A Deerfield Fairytale Godmother | Teen Ink

A Deerfield Fairytale Godmother

July 26, 2014
By callielizabeth SILVER, Deerfield, Massachusetts
callielizabeth SILVER, Deerfield, Massachusetts
7 articles 0 photos 0 comments

Favorite Quote:
"Life has been your art. You have set yourself to music. Your days are your sonnets." — The Picture of Dorian Gray, Oscar Wilde


The rustic, yellowed wooden door chimes like a little girl’s princess jewelry box as I gingerly push it open. I involuntarily close my eyes and bask in the quaint cottage’s air-conditioning, a soothing respite from New England’s sweltering September weather. Long slender fingers of ethereal classical music—violin strains of Beauty and the Beast—float into my ears from all corners of the Historic Deerfield Museum Gift Shop, and it feels like I have traveled three centuries back into Belle’s cottage, where all she had was love and time.

As I wander across the cobbled floor, the door rings again and she glides in, obstinate gray wisps of hair escaping a fairy godmother’s bun. Her quilted blue puffer vest fails to obscure her oversized navy and white striped shirt, and her bootcut jeans her white canvas children’s sneakers. Nonchalantly, she floats around the gift shop, wrinkled bony fingers running across cylindrical American Heritage chocolate blocks, her chipped burgundy nail tracing the teal leather-bound spine of Leo Tolstoy’s War and Peace, and her childlike hand hovering over vintage keys—“Opening Doorways to the Past: Pewter Pin or Pendant.”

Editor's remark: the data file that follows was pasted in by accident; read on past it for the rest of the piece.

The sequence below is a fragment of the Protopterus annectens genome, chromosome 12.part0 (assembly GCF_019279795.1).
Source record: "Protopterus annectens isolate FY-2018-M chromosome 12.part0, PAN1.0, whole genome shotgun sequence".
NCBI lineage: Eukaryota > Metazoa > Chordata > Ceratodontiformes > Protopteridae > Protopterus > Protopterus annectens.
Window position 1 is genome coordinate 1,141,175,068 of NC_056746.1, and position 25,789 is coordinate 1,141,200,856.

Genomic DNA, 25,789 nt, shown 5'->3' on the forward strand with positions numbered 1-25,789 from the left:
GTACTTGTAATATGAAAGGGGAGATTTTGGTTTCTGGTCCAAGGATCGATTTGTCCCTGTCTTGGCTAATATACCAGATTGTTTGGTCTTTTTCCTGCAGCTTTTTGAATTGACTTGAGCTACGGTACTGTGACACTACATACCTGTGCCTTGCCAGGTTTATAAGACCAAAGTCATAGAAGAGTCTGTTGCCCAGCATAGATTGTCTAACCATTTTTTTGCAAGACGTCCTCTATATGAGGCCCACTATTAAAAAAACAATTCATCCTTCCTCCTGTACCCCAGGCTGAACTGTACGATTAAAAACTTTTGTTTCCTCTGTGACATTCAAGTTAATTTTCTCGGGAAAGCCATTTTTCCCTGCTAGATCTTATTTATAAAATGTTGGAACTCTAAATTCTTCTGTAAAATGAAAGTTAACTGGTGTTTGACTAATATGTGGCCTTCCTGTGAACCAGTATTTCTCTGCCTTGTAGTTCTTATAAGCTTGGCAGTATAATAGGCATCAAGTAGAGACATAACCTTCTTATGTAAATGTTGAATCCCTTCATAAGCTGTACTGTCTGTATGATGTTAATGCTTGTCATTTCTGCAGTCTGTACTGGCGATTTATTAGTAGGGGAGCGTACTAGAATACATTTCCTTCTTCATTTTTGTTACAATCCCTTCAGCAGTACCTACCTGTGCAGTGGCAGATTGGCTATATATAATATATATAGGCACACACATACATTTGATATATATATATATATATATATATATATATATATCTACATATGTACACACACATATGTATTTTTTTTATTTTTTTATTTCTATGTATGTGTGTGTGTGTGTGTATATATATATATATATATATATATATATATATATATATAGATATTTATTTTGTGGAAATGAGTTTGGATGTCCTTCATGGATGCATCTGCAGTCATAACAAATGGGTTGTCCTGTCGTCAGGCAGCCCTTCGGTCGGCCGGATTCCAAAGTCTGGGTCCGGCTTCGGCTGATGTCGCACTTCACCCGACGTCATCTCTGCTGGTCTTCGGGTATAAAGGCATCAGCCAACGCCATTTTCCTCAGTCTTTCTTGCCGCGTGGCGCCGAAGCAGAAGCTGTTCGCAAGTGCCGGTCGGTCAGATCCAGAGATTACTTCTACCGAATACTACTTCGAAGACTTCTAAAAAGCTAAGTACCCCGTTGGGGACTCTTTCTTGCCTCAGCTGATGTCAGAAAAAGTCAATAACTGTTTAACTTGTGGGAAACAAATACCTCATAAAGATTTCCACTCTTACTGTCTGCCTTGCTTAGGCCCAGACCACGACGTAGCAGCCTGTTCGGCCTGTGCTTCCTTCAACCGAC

She peeks into a side room, disappears for three long minutes, and reemerges from the other side, hugging three toddler-sized paper bags, each bursting with handmade knick-knacks, in a crushing embrace. Rummaging through her batik purse, she momentarily catches the cashier’s eye and grins, her crow’s feet stretching to the sides of her almond face, “This was perfect. I had such a good time.”

The cashier, a plump, radiant lady draped in layers of floral chiffon, chirps, “Well, I’m glad you enjoyed yourself!”

“That’s my pace, which is a little slow nowadays.” Picking up her bags that crackle in protest, the mysterious lady from bygone years slides toward the door in time with heart-wrenching Baroque tunes. I silently follow her out.

Time stopped when I entered and started when I left.



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